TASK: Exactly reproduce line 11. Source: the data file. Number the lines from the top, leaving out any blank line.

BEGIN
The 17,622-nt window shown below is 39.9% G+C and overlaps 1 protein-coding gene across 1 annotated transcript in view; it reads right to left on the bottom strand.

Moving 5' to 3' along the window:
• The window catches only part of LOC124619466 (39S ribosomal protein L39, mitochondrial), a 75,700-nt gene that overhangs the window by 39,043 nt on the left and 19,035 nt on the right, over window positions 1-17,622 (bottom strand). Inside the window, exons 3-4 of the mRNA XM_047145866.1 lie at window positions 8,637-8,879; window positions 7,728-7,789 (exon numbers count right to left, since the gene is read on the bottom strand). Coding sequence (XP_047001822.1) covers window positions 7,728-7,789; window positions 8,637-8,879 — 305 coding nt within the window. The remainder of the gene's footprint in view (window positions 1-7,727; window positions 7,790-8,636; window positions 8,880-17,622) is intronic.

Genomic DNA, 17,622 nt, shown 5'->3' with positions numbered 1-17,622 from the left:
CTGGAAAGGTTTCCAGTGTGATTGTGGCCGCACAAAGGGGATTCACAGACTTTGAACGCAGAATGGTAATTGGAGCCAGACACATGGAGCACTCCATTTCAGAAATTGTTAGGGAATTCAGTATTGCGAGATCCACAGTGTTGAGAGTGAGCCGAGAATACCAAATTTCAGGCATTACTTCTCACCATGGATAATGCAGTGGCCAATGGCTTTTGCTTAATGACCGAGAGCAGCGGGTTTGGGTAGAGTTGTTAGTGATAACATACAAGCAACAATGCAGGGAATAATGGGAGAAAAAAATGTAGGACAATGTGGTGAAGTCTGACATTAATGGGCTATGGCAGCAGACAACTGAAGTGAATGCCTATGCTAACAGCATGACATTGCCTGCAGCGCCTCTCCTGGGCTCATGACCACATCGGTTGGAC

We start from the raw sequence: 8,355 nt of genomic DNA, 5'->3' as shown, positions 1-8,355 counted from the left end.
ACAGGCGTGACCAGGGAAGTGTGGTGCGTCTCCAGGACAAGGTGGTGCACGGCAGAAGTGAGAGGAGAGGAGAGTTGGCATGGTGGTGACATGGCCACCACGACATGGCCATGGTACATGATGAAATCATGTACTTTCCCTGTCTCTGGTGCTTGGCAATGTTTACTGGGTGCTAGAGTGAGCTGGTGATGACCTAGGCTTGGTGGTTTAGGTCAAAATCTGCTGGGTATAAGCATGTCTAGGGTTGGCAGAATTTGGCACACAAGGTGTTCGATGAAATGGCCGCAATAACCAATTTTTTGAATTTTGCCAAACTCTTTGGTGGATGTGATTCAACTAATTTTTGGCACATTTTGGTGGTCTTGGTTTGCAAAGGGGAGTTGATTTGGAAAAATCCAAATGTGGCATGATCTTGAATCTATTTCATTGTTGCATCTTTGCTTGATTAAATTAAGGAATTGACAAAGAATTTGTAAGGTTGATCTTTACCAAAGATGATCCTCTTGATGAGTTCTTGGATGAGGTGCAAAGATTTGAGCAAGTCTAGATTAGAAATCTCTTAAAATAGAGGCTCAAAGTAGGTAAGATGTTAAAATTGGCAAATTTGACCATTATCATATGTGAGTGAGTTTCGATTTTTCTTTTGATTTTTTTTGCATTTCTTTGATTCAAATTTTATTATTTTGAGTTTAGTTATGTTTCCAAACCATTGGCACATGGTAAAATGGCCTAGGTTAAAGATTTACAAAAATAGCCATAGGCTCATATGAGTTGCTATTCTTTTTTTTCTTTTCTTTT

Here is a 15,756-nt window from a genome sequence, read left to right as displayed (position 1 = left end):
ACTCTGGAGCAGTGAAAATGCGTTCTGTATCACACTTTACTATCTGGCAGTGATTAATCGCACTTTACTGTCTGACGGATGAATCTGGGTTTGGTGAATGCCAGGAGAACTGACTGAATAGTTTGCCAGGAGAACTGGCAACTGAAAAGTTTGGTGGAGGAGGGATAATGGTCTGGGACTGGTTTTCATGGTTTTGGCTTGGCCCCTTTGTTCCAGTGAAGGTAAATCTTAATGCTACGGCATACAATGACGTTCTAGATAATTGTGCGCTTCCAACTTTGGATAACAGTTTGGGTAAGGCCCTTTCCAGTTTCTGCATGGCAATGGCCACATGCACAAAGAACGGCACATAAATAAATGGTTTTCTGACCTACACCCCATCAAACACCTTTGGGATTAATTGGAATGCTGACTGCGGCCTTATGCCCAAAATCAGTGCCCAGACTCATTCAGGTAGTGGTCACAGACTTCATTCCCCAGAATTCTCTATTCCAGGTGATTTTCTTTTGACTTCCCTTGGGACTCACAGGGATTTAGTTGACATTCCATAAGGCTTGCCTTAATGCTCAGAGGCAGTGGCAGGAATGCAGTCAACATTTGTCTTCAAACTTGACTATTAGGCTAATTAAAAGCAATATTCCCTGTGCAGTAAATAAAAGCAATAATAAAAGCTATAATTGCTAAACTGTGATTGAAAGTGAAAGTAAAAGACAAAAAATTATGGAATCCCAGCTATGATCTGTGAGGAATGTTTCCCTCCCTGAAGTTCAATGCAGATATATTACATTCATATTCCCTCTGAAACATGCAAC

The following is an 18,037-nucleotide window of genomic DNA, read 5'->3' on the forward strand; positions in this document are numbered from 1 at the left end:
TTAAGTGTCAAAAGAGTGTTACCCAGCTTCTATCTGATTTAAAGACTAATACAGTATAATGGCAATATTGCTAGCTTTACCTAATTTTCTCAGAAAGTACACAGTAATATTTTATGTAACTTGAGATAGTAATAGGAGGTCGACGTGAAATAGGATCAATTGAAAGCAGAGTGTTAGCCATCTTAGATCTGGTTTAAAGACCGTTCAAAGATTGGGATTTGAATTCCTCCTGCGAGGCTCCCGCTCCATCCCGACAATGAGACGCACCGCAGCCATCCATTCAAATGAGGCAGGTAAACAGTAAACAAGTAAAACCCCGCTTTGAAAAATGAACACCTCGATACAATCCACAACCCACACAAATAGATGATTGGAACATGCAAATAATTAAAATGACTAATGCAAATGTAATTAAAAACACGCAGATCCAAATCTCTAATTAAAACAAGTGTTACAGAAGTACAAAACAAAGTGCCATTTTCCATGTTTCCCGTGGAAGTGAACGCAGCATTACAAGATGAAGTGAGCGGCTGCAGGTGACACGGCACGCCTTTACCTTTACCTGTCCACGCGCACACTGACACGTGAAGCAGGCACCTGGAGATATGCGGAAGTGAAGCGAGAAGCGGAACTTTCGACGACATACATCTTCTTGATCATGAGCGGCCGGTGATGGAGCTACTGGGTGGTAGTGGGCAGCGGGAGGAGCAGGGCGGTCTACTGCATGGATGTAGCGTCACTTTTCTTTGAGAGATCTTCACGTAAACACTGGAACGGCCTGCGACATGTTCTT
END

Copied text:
TTAAGTGTCAAAAGAGTGTTACCCAGCTTCTATCTGATTTAAAGACTAATACAGTATAATGGCAATATTGCTAGCTTTACCTAATTTTCTCAGAAAGTACACAGTAATATTTTATGTAACTTGAGATAGTAATAGGAGGTCGACGTGAAATAGGATCAATTGAAAGCAGAGTGTTAGCCATCTTAGATCTGGTTTAAAGACCGTTCAAAGATTGGGATTTGAATTCCTCCTGCGAGGCTCCCGCTCCATCCCGACAATGAGACGCACCGCAGCCATCCATTCAAATGAGGCAGGTAAACAGTAAACAAGTAAAACCCCGCTTTGAAAAATGAACACCTCGATACAATCCACAACCCACACAAATAGATGATTGGAACATGCAAATAATTAAAATGACTAATGCAAATGTAATTAAAAACACGCAGATCCAAATCTCTAATTAAAACAAGTGTTACAGAAGTACAAAACAAAGTGCCATTTTCCATGTTTCCCGTGGAAGTGAACGCAGCATTACAAGATGAAGTGAGCGGCTGCAGGTGACACGGCACGCCTTTACCTTTACCTGTCCACGCGCACACTGACACGTGAAGCAGGCACCTGGAGATATGCGGAAGTGAAGCGAGAAGCGGAACTTTCGACGACATACATCTTCTTGATCATGAGCGGCCGGTGATGGAGCTACTGGGTGGTAGTGGGCAGCGGGAGGAGCAGGGCGGTCTACTGCATGGATGTAGCGTCACTTTTCTTTGAGAGATCTTCACGTAAACACTGGAACGGCCTGCGACATGTTCTT